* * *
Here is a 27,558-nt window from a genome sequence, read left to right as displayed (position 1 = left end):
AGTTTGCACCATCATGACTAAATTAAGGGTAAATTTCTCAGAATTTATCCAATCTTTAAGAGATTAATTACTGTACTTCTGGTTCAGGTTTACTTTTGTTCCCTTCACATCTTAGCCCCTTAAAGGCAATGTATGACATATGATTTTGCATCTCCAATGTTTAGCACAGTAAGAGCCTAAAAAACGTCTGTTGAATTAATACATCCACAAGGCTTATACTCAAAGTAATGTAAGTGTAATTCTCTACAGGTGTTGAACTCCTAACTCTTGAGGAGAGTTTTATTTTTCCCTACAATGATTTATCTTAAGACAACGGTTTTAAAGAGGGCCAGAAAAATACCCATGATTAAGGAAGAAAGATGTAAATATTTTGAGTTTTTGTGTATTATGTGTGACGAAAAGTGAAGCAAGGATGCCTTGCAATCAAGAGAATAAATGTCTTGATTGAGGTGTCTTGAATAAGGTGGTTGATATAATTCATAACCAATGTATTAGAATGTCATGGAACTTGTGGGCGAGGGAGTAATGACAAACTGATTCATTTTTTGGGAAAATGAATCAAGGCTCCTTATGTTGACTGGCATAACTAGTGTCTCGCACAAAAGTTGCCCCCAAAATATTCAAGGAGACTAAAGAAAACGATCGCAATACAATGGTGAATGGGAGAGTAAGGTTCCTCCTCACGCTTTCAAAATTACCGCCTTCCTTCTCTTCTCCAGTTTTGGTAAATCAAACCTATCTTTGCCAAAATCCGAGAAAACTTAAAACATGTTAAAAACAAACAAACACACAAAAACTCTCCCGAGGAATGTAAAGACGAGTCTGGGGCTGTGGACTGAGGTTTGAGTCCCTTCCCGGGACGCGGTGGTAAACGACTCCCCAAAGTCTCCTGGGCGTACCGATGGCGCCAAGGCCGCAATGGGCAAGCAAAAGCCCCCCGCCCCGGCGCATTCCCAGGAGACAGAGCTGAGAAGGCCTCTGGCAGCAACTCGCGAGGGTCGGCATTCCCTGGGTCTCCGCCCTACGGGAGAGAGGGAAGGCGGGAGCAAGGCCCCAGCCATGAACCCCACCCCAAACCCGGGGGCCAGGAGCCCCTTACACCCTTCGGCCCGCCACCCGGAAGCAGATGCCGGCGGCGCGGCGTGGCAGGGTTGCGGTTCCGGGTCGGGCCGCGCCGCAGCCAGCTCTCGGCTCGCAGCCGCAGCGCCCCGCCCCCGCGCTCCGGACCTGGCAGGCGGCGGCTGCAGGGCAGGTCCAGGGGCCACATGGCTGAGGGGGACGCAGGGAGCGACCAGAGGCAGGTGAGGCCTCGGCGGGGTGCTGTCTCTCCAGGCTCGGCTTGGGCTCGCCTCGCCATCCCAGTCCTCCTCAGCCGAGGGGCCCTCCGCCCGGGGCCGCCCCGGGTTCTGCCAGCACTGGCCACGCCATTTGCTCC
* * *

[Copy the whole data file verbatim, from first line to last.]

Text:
Here is a 27,558-nt window from a genome sequence, read left to right as displayed (position 1 = left end):
AGTTTGCACCATCATGACTAAATTAAGGGTAAATTTCTCAGAATTTATCCAATCTTTAAGAGATTAATTACTGTACTTCTGGTTCAGGTTTACTTTTGTTCCCTTCACATCTTAGCCCCTTAAAGGCAATGTATGACATATGATTTTGCATCTCCAATGTTTAGCACAGTAAGAGCCTAAAAAACGTCTGTTGAATTAATACATCCACAAGGCTTATACTCAAAGTAATGTAAGTGTAATTCTCTACAGGTGTTGAACTCCTAACTCTTGAGGAGAGTTTTATTTTTCCCTACAATGATTTATCTTAAGACAACGGTTTTAAAGAGGGCCAGAAAAATACCCATGATTAAGGAAGAAAGATGTAAATATTTTGAGTTTTTGTGTATTATGTGTGACGAAAAGTGAAGCAAGGATGCCTTGCAATCAAGAGAATAAATGTCTTGATTGAGGTGTCTTGAATAAGGTGGTTGATATAATTCATAACCAATGTATTAGAATGTCATGGAACTTGTGGGCGAGGGAGTAATGACAAACTGATTCATTTTTTGGGAAAATGAATCAAGGCTCCTTATGTTGACTGGCATAACTAGTGTCTCGCACAAAAGTTGCCCCCAAAATATTCAAGGAGACTAAAGAAAACGATCGCAATACAATGGTGAATGGGAGAGTAAGGTTCCTCCTCACGCTTTCAAAATTACCGCCTTCCTTCTCTTCTCCAGTTTTGGTAAATCAAACCTATCTTTGCCAAAATCCGAGAAAACTTAAAACATGTTAAAAACAAACAAACACACAAAAACTCTCCCGAGGAATGTAAAGACGAGTCTGGGGCTGTGGACTGAGGTTTGAGTCCCTTCCCGGGACGCGGTGGTAAACGACTCCCCAAAGTCTCCTGGGCGTACCGATGGCGCCAAGGCCGCAATGGGCAAGCAAAAGCCCCCCGCCCCGGCGCATTCCCAGGAGACAGAGCTGAGAAGGCCTCTGGCAGCAACTCGCGAGGGTCGGCATTCCCTGGGTCTCCGCCCTACGGGAGAGAGGGAAGGCGGGAGCAAGGCCCCAGCCATGAACCCCACCCCAAACCCGGGGGCCAGGAGCCCCTTACACCCTTCGGCCCGCCACCCGGAAGCAGATGCCGGCGGCGCGGCGTGGCAGGGTTGCGGTTCCGGGTCGGGCCGCGCCGCAGCCAGCTCTCGGCTCGCAGCCGCAGCGCCCCGCCCCCGCGCTCCGGACCTGGCAGGCGGCGGCTGCAGGGCAGGTCCAGGGGCCACATGGCTGAGGGGGACGCAGGGAGCGACCAGAGGCAGGTGAGGCCTCGGCGGGGTGCTGTCTCTCCAGGCTCGGCTTGGGCTCGCCTCGCCATCCCAGTCCTCCTCAGCCGAGGGGCCCTCCGCCCGGGGCCGCCCCGGGTTCTGCCAGCACTGGCCACGCCATTTGCTCC